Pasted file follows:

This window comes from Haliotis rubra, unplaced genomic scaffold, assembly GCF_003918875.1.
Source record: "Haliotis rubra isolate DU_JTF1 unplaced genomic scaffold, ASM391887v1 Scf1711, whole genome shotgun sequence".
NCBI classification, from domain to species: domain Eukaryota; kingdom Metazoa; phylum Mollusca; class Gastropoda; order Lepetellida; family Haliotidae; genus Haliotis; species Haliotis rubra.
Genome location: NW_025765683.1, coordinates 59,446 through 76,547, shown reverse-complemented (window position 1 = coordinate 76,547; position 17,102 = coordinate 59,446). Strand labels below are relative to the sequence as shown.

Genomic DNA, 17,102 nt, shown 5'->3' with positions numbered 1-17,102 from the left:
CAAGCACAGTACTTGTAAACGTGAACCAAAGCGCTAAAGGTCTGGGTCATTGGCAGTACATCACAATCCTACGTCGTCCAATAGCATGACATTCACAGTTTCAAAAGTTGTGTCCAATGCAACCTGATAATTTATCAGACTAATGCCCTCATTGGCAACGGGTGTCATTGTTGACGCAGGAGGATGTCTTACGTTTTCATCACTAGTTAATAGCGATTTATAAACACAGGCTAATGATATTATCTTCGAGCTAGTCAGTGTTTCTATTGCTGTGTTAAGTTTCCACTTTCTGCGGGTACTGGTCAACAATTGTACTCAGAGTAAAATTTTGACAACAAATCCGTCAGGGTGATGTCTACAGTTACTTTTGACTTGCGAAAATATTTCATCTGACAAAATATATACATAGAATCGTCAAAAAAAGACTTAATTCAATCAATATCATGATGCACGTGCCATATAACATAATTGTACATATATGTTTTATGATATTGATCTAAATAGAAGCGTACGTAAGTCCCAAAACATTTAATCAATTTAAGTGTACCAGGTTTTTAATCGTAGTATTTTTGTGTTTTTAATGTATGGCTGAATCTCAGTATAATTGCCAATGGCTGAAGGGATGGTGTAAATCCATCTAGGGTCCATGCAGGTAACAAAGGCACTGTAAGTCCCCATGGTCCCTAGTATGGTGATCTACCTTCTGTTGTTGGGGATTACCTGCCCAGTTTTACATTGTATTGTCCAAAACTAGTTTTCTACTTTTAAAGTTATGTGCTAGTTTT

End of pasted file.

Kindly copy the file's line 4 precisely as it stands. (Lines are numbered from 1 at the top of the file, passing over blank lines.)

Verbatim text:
Genome location: NW_025765683.1, coordinates 59,446 through 76,547, shown reverse-complemented (window position 1 = coordinate 76,547; position 17,102 = coordinate 59,446). Strand labels below are relative to the sequence as shown.